- Policy Analysis
- Fikra Forum
Syrian Battlefields Divide Adversaries; Lucrative Border Crossings Bring Them Together
Despite the collapse of the Syrian economy due to the ongoing war that has raged for years, Syria’s war economy benefits those known as “war profiteers,” who exploit the war, siege, and mass poverty to amass vast resources. These profiteers operate via border crossings that connect regions in conflict, which continue to play a key and unique role in whether Syrian refugees can find safety.
But the potential profit of controlling these crossings has developed a network of interests between the warring factions. These border crossings also represent an important source of income for opposition forces, especially since foreign support has dried up. At the same time, the forces and militias loyal to the Assad regime also benefit from these crossings, which ensures their allegiance to the government.
In the face of non-stop bombardment by the Assad regime and its Russian partners, the number of Syrians fleeing the death and destruction of the latest push on Idlib are increasing. They have massed near the Turkish border in the hopes that Turkish authorities would grant them safe passage into the country, where they may find peace and security. However, these authorities have opened only one border crossing for them: a domestic border crossing within the Hbit region (Idlib), in which they can move through territory under the control of regime forces and their allies according to the current agreement between Russia and Turkey. And though the conversation on borders has shifted with Turkey's announcement that it is no longer monitoring the borders with Greece and Bulgaria, the fate of Syrians still trapped in northwest Syria remains grim.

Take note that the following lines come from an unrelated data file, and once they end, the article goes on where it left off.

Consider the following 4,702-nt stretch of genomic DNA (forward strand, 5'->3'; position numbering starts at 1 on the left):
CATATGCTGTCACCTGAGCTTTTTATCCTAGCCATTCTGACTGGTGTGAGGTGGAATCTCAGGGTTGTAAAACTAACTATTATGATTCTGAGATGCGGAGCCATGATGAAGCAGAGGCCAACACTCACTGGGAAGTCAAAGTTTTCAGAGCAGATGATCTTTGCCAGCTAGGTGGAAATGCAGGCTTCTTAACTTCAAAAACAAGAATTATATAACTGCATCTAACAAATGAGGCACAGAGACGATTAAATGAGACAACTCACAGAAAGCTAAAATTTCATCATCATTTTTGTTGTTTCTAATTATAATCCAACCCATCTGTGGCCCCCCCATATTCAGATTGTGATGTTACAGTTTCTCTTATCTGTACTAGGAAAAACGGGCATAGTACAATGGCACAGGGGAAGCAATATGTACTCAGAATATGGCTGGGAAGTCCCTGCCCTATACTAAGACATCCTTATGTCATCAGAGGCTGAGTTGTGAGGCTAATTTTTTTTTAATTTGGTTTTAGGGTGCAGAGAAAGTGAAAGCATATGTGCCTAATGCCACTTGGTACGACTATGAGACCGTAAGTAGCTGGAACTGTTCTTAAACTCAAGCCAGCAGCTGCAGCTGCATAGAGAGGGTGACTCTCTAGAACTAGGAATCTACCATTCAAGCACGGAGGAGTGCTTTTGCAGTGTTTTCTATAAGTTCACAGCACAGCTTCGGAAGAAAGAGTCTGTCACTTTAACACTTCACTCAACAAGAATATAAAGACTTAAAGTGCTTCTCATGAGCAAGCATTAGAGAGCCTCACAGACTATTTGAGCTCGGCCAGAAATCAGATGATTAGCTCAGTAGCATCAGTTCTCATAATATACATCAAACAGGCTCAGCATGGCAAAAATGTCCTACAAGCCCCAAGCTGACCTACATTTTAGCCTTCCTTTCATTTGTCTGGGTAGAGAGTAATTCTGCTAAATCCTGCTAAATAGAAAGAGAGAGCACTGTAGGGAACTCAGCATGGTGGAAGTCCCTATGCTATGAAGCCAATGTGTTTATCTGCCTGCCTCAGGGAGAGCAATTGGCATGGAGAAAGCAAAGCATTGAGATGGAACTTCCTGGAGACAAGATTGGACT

Thus, Syrians currently have only two options before them, both of which are deadly: remain under bombardment in opposition-held areas or move into regime-held territory, an option which most of these Internally displaced people (IDPs) have rejected for fear of regime reprisal, either through imprisonment or torture, as this has previously been the case in other urban areas.
Meanwhile, the Syrian-Turkish border crossings remain closed to IDPs, opening only in some cases of medical emergency, for commercial purposes, or to transport goods to and from Turkey. As such, these commercial activities have become a large source of income to the war profiteers on all sides of the conflict. For example, some Syrian relatives of the leaders of military factions active in northern Syria are allowed to import shipments of essential goods and bring them into Syria under “transit” (i.e. without paying taxes, merely paying symbolic fees). Much of the time, these goods are sent via domestic crossings from regions under the control of the opposition or the Syrian Democratic Forces (SDF) to regime-held territories. The revenue generated from the black market is the main reason behind such continuous conflicts over border crossings, especially Bab al-Salama Border Crossing in Azaz (rural Aleppo), Jarabulus Border Crossing, and Tel Abyad Border Crossing in Raqqa.